- One of 886 saloon examples built
- Comprehensively restored in 2015
- Engine upgraded to more powerful Vantage specification
- Cosmetically refinished in the original factory color combination
- Documented with factory production record and BMIHT certificate
- Accompanied by tool kit, hammer, and jack
Hardly requiring an introduction, the Aston Martin DB5 has been dubbed the “world’s most famous car” as a result of its unforgettable appearances in the James Bond film franchise. Though the DB5 largely resembled the outgoing fifth-series DB4, the new model offered as many as 170 improvements, demonstrating the company’s commitment to building the most mechanically developed and time-perfected model at the time. Revered by sports car enthusiasts the world over, the DB5 saloon was built in a modest quantity of 886 examples over 26 months of production, and it remains one of the important bellwethers of British performance cars.
This beautifully presented Aston Martin benefits from a recent restoration to very high standards, including upgrading the engine with that of the more powerful Vantage specification. According to a factory production record, chassis no. 1900/R completed assembly on Christmas Eve 1964 equipped with Selectaride shock absorbers, a heated rear window, Motorola radio with a powered antenna, triple SU carburetors, and chrome wire wheels with three-ear knock-offs mounted with Avon Turbospeed GT tires.
Finished in Sierra Blue and trimmed with an interior of black Connolly Vaumol leather, the DB5 was dispatched for distribution five days later to Francis Motors in Nottingham, a division of C. H. Truman & Co., Ltd. In early January 1965, the car was sold to Harold Wilson Ltd., an insurance company based in Nottingham, presumably on behalf of one of the company’s principals. Factory records reflect that the Aston Martin experienced a life of vigorous use during its first year, as a replacement engine (no. 2280) was supplied to Truman’s on the customer’s behalf in early October 1965. An Aston Martin repair note dated in late November shows that the door trim was refitted, the clutch assembly was rebalanced in tandem with a modification to the gearshift lever, and new seals were fitted to the timing case. Gaskets were replaced on the cam cover, a new fuel pump was installed, and the exhaust mounts were replaced. At the time of these repairs, the odometer displayed 22,827 miles of use, suggesting that the Harold Wilson employee was enjoying the sports saloon to the fullest extent.
Although this Aston Martin’s interim history is currently unknown, by 2015 the DB5 was acquired by Bell Classics, a restoration specialist based in Markyate, England. The technicians at Bell reportedly conducted a comprehensive refurbishment that addressed every mechanical and cosmetic aspect. All systems were completely disassembled and rebuilt as needed, including the brakes, suspension, and exhaust.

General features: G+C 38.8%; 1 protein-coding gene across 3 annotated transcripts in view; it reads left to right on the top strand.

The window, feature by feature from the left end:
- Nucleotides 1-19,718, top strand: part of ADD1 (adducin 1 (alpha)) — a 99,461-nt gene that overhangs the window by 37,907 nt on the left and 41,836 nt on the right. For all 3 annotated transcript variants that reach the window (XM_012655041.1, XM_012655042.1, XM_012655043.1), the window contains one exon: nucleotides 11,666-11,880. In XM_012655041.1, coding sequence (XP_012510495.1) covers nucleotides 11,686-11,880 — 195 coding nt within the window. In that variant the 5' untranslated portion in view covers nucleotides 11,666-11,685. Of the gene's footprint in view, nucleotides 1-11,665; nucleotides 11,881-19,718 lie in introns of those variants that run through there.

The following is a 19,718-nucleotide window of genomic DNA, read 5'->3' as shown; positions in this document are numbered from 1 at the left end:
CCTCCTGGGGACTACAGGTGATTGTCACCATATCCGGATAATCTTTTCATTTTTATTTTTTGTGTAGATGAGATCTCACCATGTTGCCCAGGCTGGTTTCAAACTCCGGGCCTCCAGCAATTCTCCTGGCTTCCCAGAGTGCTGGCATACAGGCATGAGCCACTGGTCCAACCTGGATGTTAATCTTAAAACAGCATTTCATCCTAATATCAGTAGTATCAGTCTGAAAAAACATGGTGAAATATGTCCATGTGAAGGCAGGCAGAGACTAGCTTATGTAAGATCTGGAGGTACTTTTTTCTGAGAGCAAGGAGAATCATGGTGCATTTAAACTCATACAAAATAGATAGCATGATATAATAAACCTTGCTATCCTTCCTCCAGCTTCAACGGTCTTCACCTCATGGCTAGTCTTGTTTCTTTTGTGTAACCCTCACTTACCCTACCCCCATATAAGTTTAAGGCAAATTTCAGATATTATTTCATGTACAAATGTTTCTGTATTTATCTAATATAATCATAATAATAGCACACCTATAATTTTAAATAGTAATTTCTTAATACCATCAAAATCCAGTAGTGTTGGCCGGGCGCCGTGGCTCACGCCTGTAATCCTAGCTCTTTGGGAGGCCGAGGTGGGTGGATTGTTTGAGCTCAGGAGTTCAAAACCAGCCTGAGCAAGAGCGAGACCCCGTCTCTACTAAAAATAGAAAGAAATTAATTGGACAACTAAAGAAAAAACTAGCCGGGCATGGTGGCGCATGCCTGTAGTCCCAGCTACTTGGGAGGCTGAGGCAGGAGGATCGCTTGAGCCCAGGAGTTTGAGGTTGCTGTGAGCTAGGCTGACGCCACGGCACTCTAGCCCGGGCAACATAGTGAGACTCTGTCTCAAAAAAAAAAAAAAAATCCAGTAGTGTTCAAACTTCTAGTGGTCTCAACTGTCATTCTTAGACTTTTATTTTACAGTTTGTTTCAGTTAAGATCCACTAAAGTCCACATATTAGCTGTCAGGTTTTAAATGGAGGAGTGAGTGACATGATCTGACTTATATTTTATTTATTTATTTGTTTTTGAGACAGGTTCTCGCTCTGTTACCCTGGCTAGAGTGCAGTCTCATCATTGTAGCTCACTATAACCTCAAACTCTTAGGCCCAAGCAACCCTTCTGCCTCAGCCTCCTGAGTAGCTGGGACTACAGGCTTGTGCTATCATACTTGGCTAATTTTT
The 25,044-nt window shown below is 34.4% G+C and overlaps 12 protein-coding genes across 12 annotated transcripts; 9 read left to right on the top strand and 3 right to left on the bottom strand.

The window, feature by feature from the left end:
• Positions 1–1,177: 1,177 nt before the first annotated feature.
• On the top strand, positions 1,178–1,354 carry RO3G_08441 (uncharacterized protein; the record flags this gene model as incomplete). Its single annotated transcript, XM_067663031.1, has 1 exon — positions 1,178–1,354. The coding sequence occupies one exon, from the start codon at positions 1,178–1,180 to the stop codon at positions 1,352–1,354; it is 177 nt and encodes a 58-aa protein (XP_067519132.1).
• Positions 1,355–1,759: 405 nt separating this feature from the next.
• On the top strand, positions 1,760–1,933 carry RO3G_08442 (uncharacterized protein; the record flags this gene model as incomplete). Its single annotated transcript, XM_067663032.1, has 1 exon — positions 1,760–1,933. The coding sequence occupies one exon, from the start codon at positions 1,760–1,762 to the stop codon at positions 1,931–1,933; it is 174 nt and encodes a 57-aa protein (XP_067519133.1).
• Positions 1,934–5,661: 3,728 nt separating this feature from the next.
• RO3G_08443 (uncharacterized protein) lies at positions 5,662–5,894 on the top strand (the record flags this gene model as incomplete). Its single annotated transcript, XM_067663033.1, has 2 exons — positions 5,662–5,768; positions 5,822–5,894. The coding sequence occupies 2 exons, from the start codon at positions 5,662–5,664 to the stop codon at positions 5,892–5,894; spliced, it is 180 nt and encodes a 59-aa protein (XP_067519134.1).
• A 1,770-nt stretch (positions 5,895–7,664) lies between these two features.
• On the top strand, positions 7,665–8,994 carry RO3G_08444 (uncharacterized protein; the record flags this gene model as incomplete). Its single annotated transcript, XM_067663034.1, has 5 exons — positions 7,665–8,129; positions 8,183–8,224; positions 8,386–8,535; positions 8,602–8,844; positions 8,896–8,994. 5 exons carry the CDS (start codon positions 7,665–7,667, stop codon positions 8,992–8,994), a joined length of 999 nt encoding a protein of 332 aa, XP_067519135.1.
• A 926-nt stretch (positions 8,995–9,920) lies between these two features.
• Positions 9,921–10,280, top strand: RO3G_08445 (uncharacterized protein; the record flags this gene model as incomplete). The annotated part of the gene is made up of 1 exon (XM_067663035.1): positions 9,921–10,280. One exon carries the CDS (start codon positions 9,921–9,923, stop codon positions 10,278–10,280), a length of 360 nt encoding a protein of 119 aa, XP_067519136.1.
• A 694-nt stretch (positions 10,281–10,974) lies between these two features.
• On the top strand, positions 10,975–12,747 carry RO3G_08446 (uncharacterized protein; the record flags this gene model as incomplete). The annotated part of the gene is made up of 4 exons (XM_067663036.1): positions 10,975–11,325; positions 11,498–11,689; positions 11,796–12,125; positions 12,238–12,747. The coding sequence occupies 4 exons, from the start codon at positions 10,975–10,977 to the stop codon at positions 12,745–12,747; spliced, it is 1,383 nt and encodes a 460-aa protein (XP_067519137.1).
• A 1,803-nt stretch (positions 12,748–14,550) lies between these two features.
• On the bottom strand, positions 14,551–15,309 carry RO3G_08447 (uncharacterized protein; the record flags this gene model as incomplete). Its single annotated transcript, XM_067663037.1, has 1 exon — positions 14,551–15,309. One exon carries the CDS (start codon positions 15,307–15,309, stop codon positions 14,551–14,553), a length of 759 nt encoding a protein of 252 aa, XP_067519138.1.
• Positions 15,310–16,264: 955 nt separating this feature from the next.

Upon rebuild, a proper inline six-cylinder engine was upgraded to Vantage specifications, which included installing triple Weber 45 DCOE carburetors and uprated camshafts. In true Vantage presentation, a proper Vantage badge was affixed to the side strakes, announcing that the car enjoys a higher state of tune than most of its siblings. As per the original cosmetic appearance, the body was stripped and refinished in the lovely factory color of Sierra Blue, the interior was reappointed in proper black Connolly leather with matching carpets, and the brightwork was re-chromed. Refurbished wire wheels shod with Pirelli Cinturato tires completed the exhaustive restoration.
In early 2019 the DB5 was offered for sale, and following acquisition by the Elkhart Collection, the car was exported to the United States, leaving the UK for the first time in 54 years. With the restoration reportedly costing in excess of £340,000, it comes as little surprise that the DB5 presents so beautifully, with the rare factory color offering an exquisite finish. Ideal for presentation at regional concours d’elegance and Aston Martin Owner’s Club events, this pristine DB5 is accompanied by a jack, hammer, and tool kit, and it would make a superlative addition to any collection of European sports cars, offering a well-restored and authentic example of the marque’s, if not the world’s, most famous car.